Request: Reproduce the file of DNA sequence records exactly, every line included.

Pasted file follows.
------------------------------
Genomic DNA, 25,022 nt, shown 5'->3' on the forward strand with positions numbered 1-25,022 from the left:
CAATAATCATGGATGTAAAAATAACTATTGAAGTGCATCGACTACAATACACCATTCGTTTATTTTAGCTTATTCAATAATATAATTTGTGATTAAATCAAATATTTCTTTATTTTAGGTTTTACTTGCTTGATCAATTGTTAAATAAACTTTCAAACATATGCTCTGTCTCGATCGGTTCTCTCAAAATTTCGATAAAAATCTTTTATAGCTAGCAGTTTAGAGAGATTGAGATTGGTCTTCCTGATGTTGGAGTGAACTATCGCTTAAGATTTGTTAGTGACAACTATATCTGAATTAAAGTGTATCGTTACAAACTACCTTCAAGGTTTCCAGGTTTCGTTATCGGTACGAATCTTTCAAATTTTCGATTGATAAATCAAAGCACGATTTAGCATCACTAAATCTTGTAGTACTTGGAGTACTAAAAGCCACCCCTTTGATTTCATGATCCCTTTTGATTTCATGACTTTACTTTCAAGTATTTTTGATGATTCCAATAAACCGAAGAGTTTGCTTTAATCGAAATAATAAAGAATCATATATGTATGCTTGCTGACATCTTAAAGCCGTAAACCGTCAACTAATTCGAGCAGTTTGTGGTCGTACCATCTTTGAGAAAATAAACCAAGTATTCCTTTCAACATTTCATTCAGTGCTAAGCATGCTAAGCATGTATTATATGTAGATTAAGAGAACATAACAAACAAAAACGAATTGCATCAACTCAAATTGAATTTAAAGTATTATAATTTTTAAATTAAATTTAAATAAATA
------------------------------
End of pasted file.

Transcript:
Genomic DNA, 25,022 nt, shown 5'->3' on the forward strand with positions numbered 1-25,022 from the left:
CAATAATCATGGATGTAAAAATAACTATTGAAGTGCATCGACTACAATACACCATTCGTTTATTTTAGCTTATTCAATAATATAATTTGTGATTAAATCAAATATTTCTTTATTTTAGGTTTTACTTGCTTGATCAATTGTTAAATAAACTTTCAAACATATGCTCTGTCTCGATCGGTTCTCTCAAAATTTCGATAAAAATCTTTTATAGCTAGCAGTTTAGAGAGATTGAGATTGGTCTTCCTGATGTTGGAGTGAACTATCGCTTAAGATTTGTTAGTGACAACTATATCTGAATTAAAGTGTATCGTTACAAACTACCTTCAAGGTTTCCAGGTTTCGTTATCGGTACGAATCTTTCAAATTTTCGATTGATAAATCAAAGCACGATTTAGCATCACTAAATCTTGTAGTACTTGGAGTACTAAAAGCCACCCCTTTGATTTCATGATCCCTTTTGATTTCATGACTTTACTTTCAAGTATTTTTGATGATTCCAATAAACCGAAGAGTTTGCTTTAATCGAAATAATAAAGAATCATATATGTATGCTTGCTGACATCTTAAAGCCGTAAACCGTCAACTAATTCGAGCAGTTTGTGGTCGTACCATCTTTGAGAAAATAAACCAAGTATTCCTTTCAACATTTCATTCAGTGCTAAGCATGCTAAGCATGTATTATATGTAGATTAAGAGAACATAACAAACAAAAACGAATTGCATCAACTCAAATTGAATTTAAAGTATTATAATTTTTAAATTAAATTTAAATAAATA